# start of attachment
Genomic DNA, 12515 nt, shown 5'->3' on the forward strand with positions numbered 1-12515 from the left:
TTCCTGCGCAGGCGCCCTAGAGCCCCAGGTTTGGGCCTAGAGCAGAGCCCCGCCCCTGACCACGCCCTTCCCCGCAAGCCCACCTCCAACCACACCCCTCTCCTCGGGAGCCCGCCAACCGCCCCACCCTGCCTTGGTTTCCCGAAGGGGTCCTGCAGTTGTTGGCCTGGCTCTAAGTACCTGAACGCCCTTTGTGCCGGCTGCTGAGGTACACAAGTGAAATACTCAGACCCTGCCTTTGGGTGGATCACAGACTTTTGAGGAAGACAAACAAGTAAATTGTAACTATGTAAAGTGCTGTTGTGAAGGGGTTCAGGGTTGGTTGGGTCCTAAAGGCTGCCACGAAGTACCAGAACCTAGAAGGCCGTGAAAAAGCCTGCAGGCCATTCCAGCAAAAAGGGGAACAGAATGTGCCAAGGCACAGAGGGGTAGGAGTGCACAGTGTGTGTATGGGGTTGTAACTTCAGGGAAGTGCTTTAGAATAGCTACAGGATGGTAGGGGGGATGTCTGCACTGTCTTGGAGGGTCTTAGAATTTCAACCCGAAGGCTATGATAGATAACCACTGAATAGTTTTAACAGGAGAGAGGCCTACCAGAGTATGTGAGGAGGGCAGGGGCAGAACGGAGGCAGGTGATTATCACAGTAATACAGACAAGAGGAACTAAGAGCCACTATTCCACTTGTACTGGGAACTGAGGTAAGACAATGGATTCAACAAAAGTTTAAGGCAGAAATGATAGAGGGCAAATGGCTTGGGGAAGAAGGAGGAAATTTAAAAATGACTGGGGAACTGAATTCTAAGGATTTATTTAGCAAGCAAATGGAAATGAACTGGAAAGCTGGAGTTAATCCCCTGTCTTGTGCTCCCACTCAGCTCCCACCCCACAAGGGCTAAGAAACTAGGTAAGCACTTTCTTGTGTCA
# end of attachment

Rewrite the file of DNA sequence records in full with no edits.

Genomic DNA, 12515 nt, shown 5'->3' on the forward strand with positions numbered 1-12515 from the left:
TTCCTGCGCAGGCGCCCTAGAGCCCCAGGTTTGGGCCTAGAGCAGAGCCCCGCCCCTGACCACGCCCTTCCCCGCAAGCCCACCTCCAACCACACCCCTCTCCTCGGGAGCCCGCCAACCGCCCCACCCTGCCTTGGTTTCCCGAAGGGGTCCTGCAGTTGTTGGCCTGGCTCTAAGTACCTGAACGCCCTTTGTGCCGGCTGCTGAGGTACACAAGTGAAATACTCAGACCCTGCCTTTGGGTGGATCACAGACTTTTGAGGAAGACAAACAAGTAAATTGTAACTATGTAAAGTGCTGTTGTGAAGGGGTTCAGGGTTGGTTGGGTCCTAAAGGCTGCCACGAAGTACCAGAACCTAGAAGGCCGTGAAAAAGCCTGCAGGCCATTCCAGCAAAAAGGGGAACAGAATGTGCCAAGGCACAGAGGGGTAGGAGTGCACAGTGTGTGTATGGGGTTGTAACTTCAGGGAAGTGCTTTAGAATAGCTACAGGATGGTAGGGGGGATGTCTGCACTGTCTTGGAGGGTCTTAGAATTTCAACCCGAAGGCTATGATAGATAACCACTGAATAGTTTTAACAGGAGAGAGGCCTACCAGAGTATGTGAGGAGGGCAGGGGCAGAACGGAGGCAGGTGATTATCACAGTAATACAGACAAGAGGAACTAAGAGCCACTATTCCACTTGTACTGGGAACTGAGGTAAGACAATGGATTCAACAAAAGTTTAAGGCAGAAATGATAGAGGGCAAATGGCTTGGGGAAGAAGGAGGAAATTTAAAAATGACTGGGGAACTGAATTCTAAGGATTTATTTAGCAAGCAAATGGAAATGAACTGGAAAGCTGGAGTTAATCCCCTGTCTTGTGCTCCCACTCAGCTCCCACCCCACAAGGGCTAAGAAACTAGGTAAGCACTTTCTTGTGTCA